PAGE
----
There, beyond the corn crib,
in the empty space by the small pig-birthing sheds,
the barn used to stand.
As a child, it seemed immortal,
a dusty heaven of space and light,
the air filled with dust dancers
from the bales of hay stacked high in it’s attic.
Sunlight cut through it’s darkness,
through windows, through doors,
through gaps in the ancient clapboard,
mystic promises in the otherwise dimness.
It was a place designed, not by architects,
but practical men, simple men.
Strong walls to battle the wind.
Sharp sloped roofs to let the worst snows
fall silently to the ground.
Not quite tight, air flowed gently
to prevent rot in the hay, the corn cribs,
the bins full of sweet potatoes from last years crop.
This is where you played.
Where you fled when it became too much.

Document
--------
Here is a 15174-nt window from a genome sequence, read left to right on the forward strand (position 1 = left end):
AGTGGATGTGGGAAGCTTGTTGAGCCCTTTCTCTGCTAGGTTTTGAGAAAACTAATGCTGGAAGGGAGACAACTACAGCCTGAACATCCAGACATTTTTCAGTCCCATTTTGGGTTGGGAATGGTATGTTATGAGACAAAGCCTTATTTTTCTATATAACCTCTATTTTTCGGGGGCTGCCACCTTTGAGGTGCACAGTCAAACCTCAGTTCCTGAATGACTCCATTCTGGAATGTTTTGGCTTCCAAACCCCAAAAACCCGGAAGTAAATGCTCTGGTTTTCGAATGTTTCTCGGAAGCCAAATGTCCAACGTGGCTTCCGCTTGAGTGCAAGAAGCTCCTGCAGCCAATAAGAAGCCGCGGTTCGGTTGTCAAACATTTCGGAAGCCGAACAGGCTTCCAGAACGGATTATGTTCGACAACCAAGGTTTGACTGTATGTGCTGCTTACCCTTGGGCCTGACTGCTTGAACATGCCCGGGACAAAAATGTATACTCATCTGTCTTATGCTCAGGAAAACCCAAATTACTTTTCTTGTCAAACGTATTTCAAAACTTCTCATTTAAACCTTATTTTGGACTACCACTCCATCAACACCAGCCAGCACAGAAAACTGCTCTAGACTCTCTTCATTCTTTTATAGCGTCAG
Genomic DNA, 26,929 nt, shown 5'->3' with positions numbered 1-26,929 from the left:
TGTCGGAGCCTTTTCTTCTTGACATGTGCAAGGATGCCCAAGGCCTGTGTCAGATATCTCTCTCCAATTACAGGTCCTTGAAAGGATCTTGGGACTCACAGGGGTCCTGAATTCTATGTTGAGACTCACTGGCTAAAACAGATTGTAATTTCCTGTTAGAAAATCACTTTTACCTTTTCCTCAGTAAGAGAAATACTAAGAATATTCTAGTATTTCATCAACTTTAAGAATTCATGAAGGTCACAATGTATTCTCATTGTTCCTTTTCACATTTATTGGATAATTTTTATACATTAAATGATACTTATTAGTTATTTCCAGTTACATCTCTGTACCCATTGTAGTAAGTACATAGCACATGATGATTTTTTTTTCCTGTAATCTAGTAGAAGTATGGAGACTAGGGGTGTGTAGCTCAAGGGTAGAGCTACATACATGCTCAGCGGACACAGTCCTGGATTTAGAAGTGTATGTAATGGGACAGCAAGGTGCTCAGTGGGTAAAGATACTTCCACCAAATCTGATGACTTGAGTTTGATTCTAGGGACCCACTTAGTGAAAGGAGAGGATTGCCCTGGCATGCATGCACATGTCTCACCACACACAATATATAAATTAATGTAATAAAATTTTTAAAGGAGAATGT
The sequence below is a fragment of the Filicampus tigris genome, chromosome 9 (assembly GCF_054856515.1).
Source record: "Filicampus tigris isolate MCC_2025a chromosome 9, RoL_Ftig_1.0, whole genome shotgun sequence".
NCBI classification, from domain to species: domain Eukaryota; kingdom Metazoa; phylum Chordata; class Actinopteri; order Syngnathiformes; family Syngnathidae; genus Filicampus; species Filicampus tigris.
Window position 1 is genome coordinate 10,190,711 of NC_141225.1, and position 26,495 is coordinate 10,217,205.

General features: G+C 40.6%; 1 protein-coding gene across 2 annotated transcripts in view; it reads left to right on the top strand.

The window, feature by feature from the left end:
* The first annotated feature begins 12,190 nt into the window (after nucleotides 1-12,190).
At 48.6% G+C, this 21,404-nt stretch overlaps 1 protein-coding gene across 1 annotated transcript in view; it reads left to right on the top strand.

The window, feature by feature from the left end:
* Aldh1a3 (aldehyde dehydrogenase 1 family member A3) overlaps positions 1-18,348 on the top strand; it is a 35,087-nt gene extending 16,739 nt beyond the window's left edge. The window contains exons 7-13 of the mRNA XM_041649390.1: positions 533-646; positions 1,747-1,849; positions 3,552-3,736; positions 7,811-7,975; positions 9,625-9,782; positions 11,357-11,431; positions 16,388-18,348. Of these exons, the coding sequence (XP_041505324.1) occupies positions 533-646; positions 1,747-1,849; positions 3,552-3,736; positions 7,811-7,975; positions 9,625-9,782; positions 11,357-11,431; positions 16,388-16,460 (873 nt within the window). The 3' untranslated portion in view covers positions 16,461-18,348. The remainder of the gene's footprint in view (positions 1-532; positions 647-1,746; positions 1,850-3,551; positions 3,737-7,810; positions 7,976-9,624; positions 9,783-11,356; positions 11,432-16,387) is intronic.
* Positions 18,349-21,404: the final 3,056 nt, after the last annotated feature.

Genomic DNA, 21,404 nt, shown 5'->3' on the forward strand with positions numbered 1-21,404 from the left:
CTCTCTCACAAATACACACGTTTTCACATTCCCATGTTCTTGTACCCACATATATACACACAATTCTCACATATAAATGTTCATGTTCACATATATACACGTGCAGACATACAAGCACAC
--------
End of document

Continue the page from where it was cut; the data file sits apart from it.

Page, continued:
This is where you worshiped early in the morning.
Immortal, until with one fiery conflagration,
one strike of blind lightening,
it was gone, ashes, and then with the first rain,
not even that, merely an empty spot where the barn used to be.
Not all things survive the storms.
This is the truth.
Some are swept away and become memories,
if even that.
So savor your sacred, your loves, your children,
Remember them, make them precious in the now,
in each glorious moment of the mundane.
Let them cling to your soul,
and then, when they are suddenly gone,
they will remain
About this poem
My uncle, my mom’s brother died last week. He was a good man, loved by his family, the last of my mom’s siblings.
The picture comes from the other side of the family. It was my grandfather’s farm in Surry County, Virginia. And yes, there in the back, a barn once stood, now gone, burned years ago, in a fire.
From those two things, this poem.